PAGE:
The world’s oldest known person, French nun Lucile Randon, also known as Sister Andrée, has passed away at the age of 118. According to a spokesperson for the Sainte-Catherine-Labouré nursing home in Toulon, Randon died peacefully in her sleep.
Randon was born in southern France on February 11, 1904, and spent most of her life as a school teacher. She later became a nun and lived at the nursing home in Toulon for many years.
David Tavella, the spokesperson for the nursing home, said that there is great sadness at Randon’s passing, but it was her desire to be reunited with her beloved brother. “For her, it’s a liberation,” Tavella stated.
Randon was recognized by the Gerontology Research Group as the oldest living person in the world and was also recognized by the Guinness World Records. She was also known as the oldest European before the death of Kane Tanaka from Japan who passed away at the age of 119 last year.
Born in 1904 in southern France, Lucile Randon lived through many significant historical events, such as the opening of New York’s first subway and the first Tour de France.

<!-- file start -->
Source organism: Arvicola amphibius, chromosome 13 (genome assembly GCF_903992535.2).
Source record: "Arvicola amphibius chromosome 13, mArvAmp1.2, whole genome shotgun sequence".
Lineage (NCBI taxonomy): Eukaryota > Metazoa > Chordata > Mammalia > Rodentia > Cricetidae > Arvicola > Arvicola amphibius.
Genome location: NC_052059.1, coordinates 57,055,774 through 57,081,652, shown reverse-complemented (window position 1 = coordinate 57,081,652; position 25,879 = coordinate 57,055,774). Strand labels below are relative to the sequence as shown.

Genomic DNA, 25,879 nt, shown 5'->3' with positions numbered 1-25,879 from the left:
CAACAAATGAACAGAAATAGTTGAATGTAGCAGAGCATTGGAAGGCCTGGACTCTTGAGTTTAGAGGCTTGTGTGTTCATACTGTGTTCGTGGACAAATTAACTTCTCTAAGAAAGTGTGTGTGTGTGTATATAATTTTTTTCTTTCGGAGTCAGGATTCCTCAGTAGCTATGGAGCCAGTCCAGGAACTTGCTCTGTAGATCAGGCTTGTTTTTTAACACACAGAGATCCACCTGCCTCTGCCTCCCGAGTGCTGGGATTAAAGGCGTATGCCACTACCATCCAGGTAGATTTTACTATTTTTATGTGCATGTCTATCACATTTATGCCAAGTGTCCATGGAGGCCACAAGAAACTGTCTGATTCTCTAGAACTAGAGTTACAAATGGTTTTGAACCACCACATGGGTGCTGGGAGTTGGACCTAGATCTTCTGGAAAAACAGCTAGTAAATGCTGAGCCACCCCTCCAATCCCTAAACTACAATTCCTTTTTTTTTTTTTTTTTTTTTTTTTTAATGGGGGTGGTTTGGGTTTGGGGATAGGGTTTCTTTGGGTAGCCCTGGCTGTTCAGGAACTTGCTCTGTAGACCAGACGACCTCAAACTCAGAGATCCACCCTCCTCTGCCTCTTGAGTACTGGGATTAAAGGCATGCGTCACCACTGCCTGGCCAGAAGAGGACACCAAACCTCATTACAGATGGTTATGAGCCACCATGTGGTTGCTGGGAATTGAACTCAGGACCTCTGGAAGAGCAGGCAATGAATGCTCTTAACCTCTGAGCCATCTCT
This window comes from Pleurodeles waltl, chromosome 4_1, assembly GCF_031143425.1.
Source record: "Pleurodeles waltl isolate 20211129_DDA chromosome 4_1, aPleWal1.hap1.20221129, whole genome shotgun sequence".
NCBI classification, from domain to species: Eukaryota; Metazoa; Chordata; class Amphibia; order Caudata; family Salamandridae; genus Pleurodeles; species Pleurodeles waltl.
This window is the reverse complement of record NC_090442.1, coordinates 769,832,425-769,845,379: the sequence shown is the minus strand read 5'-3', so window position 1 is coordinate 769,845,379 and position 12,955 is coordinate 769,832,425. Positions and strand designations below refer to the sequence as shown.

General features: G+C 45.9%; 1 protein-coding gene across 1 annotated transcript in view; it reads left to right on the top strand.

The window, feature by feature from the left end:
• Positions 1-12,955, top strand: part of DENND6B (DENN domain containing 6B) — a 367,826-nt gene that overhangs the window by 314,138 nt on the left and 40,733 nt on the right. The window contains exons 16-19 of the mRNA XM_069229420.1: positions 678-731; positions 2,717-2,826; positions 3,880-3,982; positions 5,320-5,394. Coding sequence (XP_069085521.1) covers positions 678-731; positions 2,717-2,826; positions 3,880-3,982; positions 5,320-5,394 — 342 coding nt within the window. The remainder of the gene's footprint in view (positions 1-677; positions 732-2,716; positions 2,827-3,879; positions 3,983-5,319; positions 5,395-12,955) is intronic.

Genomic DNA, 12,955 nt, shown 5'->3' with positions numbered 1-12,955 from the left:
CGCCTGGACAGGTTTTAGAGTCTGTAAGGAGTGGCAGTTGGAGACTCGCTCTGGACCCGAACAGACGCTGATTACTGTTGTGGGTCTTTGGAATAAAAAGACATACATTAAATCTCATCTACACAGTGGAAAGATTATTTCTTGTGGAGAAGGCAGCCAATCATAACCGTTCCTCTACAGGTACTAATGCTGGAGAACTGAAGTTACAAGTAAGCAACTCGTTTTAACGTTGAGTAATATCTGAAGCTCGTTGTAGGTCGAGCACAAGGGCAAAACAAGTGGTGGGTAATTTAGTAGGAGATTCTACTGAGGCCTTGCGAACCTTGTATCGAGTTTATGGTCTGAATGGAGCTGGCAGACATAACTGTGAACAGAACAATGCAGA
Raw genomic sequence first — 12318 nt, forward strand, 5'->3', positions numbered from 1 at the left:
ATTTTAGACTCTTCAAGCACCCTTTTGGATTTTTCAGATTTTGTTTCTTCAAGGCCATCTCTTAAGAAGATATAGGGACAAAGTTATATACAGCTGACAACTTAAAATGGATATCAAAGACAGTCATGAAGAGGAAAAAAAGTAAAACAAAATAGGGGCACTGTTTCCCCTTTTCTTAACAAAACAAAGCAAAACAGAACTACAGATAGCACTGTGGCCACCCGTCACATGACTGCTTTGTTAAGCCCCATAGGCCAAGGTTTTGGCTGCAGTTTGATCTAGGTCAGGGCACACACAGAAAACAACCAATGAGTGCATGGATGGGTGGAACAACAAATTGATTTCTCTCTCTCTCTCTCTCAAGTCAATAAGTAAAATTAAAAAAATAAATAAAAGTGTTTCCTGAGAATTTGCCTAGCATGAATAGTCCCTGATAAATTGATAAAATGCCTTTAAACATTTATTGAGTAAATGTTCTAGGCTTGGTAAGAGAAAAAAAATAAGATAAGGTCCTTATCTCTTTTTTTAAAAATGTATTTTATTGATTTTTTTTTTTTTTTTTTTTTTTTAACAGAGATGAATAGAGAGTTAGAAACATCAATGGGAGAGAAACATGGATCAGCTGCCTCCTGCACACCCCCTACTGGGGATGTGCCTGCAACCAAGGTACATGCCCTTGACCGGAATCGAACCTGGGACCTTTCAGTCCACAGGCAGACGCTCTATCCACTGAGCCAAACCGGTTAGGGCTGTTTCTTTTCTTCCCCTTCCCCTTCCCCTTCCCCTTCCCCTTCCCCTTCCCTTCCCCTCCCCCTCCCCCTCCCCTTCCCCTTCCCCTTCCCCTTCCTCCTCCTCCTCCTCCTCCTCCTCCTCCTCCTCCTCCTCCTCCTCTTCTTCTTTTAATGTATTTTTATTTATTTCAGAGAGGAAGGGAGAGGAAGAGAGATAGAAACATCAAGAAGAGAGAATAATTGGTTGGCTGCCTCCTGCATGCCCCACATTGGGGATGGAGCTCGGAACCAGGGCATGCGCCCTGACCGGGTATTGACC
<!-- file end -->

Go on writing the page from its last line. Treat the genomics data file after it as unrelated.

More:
She worked as a governess and tutor before joining a convent in 1944 at the age of 40. Sister Randon had been living in nursing homes since 1979 and in the Sainte-Catherine-Labouré nursing home in Toulon since 2009.
Despite her advanced age and the ongoing pandemic, Sister Randon remained mentally sharp until the end of her life. In 2021, she survived a bout of Covid-19 after the virus swept through the nursing home where she lived, killing 10 other residents. At the time, she told a local newspaper, “I didn’t even realize I had it.” David Tavella, the spokesperson for the nursing home, said that the nun had shown no fear of the virus and was more worried about the other residents.
Lucile Randon was recognized by the Gerontology Research Group as the oldest living person in the world and also recognized by the Guinness World Records as the oldest European before the death of Kane Tanaka from Japan who passed away at the age of 119 last year.
Sister Lucile Randon’s passing marks the end of an era, as she was one of the last surviving people to have been born in the 19th century. Her longevity and sharp mind until the end of her life serve as a reminder of the power of a positive attitude, strong faith and a healthy lifestyle. Sister Randon’s legacy will live on through her family and the countless lives she touched during her 118 years on earth.